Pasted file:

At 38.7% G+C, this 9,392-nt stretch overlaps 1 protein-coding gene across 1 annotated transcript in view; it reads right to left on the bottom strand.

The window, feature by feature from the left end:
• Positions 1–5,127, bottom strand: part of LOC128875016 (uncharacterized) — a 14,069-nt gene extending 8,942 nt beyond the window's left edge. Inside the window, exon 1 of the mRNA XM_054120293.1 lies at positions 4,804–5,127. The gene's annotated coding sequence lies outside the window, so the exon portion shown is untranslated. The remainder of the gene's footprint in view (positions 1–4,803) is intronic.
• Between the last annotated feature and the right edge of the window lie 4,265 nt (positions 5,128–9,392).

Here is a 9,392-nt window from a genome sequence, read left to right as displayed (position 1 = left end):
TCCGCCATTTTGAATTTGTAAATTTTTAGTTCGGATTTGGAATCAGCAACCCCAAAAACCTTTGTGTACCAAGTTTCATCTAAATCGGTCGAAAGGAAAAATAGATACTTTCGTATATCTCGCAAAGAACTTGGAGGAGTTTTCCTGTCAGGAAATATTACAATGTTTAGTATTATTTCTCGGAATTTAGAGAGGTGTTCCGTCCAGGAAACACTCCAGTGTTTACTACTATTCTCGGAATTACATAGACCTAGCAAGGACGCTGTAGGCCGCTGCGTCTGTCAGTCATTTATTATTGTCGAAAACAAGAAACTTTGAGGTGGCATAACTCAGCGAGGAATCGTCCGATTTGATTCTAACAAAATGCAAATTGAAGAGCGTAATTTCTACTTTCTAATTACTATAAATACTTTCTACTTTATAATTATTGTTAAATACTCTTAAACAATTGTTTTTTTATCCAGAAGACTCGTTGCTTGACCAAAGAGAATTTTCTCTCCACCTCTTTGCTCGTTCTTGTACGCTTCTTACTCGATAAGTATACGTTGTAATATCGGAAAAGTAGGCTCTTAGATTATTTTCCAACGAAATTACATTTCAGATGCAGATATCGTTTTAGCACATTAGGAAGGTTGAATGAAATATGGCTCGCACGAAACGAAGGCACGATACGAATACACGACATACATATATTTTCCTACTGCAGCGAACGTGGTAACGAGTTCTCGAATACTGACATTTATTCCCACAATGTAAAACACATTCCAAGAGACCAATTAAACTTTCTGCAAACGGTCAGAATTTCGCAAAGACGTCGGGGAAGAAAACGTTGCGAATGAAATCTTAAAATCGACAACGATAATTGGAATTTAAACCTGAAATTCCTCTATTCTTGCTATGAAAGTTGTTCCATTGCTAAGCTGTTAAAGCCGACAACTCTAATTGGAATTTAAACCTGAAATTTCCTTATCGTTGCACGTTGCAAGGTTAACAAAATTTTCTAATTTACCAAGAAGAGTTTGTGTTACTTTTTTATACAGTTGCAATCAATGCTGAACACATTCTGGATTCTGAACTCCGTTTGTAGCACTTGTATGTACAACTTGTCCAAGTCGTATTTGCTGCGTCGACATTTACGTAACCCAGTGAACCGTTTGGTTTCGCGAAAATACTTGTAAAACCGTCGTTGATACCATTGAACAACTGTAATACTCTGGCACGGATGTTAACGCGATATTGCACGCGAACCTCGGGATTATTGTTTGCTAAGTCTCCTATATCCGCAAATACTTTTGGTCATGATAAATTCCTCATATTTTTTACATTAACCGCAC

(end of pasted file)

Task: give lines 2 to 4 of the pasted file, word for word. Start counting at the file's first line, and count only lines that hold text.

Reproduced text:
The window, feature by feature from the left end:
• Positions 1–5,127, bottom strand: part of LOC128875016 (uncharacterized) — a 14,069-nt gene extending 8,942 nt beyond the window's left edge. Inside the window, exon 1 of the mRNA XM_054120293.1 lies at positions 4,804–5,127. The gene's annotated coding sequence lies outside the window, so the exon portion shown is untranslated. The remainder of the gene's footprint in view (positions 1–4,803) is intronic.
• Between the last annotated feature and the right edge of the window lie 4,265 nt (positions 5,128–9,392).